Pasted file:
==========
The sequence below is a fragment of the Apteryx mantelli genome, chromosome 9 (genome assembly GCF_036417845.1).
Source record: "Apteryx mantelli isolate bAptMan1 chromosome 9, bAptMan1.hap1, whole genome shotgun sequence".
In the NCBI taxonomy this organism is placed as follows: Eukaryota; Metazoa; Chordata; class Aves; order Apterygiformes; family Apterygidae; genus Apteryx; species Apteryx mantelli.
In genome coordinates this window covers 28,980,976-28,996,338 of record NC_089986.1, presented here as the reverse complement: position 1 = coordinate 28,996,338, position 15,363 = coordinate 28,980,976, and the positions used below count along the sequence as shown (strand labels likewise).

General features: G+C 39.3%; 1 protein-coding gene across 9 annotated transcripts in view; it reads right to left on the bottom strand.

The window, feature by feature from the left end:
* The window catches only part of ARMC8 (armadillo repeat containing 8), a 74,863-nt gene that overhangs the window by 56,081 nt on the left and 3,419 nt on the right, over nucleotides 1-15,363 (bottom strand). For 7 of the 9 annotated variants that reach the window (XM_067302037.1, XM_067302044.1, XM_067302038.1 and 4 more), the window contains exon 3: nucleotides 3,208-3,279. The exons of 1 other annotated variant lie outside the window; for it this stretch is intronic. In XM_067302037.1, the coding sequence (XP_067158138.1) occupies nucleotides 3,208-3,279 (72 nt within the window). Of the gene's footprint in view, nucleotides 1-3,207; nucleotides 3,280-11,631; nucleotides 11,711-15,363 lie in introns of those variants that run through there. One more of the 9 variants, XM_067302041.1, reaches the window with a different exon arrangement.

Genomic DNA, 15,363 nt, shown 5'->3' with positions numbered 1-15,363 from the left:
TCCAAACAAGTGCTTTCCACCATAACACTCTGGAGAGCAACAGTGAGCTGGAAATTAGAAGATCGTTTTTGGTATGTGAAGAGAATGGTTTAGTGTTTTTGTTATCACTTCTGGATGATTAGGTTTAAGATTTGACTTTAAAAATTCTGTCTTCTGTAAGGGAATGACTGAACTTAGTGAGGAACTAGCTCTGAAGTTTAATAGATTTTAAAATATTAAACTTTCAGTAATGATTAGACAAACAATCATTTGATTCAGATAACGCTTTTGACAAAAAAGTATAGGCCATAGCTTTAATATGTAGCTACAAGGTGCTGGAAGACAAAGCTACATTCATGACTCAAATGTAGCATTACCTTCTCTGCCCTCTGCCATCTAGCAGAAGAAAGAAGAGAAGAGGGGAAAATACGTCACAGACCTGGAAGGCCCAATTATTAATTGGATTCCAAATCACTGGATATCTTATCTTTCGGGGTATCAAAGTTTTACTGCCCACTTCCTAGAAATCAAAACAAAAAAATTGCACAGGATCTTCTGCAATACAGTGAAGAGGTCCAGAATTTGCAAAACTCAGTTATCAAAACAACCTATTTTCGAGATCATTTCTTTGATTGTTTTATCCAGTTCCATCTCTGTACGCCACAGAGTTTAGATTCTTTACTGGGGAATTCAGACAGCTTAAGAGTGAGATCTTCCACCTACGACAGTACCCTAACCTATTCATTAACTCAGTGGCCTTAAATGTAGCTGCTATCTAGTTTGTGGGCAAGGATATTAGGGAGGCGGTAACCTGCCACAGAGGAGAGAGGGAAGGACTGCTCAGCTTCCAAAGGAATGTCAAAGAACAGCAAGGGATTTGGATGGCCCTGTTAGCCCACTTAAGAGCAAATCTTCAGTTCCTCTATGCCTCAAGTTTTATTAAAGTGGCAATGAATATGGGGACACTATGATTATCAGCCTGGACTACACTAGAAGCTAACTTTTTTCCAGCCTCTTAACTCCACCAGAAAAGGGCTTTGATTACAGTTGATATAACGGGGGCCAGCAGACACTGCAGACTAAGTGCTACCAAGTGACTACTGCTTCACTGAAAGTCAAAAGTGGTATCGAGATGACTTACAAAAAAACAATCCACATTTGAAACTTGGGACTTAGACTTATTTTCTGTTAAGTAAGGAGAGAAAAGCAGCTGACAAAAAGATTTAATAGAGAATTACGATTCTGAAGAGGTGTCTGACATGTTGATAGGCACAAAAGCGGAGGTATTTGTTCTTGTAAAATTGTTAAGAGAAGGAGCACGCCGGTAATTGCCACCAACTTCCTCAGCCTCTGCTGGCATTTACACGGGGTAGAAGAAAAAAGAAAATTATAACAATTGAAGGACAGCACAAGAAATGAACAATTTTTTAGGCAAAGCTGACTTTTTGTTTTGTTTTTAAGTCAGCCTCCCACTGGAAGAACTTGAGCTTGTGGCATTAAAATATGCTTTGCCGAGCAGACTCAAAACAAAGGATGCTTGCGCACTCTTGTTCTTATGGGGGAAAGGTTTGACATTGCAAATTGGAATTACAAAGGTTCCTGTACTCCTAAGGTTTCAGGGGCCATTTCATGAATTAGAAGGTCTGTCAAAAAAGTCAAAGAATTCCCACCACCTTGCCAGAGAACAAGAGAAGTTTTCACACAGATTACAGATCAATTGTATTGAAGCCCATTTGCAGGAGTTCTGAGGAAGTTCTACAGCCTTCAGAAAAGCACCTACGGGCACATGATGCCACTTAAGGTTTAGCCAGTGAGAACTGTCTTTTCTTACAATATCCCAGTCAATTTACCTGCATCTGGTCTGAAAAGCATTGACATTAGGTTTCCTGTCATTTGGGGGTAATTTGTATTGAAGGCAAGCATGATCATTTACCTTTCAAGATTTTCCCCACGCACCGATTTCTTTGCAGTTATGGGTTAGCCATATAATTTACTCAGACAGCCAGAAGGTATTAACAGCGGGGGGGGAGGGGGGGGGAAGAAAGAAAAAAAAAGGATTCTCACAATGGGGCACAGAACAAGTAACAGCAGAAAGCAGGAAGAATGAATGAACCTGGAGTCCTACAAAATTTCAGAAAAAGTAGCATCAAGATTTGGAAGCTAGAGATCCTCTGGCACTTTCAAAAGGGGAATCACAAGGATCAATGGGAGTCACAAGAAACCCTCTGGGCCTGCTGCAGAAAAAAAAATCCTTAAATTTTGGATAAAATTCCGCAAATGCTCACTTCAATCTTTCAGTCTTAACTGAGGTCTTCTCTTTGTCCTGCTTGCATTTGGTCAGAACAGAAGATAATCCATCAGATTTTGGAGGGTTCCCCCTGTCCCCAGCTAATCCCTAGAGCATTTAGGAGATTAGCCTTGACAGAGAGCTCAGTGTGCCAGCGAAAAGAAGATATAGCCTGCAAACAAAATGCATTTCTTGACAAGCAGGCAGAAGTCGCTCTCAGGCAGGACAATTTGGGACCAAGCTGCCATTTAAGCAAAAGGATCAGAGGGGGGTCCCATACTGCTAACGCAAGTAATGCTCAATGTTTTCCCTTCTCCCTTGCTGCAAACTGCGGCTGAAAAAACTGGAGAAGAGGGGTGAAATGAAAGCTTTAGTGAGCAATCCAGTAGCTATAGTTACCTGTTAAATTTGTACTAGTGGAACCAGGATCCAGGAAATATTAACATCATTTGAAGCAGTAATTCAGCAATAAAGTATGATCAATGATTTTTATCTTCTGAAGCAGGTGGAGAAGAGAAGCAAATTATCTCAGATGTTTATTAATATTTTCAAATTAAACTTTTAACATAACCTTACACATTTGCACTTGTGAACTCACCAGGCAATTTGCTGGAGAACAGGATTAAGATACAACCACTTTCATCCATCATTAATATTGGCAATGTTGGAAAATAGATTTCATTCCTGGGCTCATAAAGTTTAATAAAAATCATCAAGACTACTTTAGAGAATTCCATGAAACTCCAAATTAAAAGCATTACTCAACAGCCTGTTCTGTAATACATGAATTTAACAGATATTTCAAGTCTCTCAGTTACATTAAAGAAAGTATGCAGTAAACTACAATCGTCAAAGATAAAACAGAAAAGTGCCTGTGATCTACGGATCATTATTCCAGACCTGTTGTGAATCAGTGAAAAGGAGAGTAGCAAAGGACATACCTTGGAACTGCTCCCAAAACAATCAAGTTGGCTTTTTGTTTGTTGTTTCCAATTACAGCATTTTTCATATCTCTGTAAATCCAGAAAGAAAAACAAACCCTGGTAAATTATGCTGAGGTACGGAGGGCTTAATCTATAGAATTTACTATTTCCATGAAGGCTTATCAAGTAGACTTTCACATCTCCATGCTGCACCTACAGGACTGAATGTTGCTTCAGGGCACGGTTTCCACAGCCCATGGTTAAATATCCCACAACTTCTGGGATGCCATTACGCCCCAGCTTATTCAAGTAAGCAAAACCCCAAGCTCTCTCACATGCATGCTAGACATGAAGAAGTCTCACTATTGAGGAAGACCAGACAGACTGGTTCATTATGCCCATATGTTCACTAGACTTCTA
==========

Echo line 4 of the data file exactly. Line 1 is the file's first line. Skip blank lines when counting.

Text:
In genome coordinates this window covers 28,980,976-28,996,338 of record NC_089986.1, presented here as the reverse complement: position 1 = coordinate 28,996,338, position 15,363 = coordinate 28,980,976, and the positions used below count along the sequence as shown (strand labels likewise).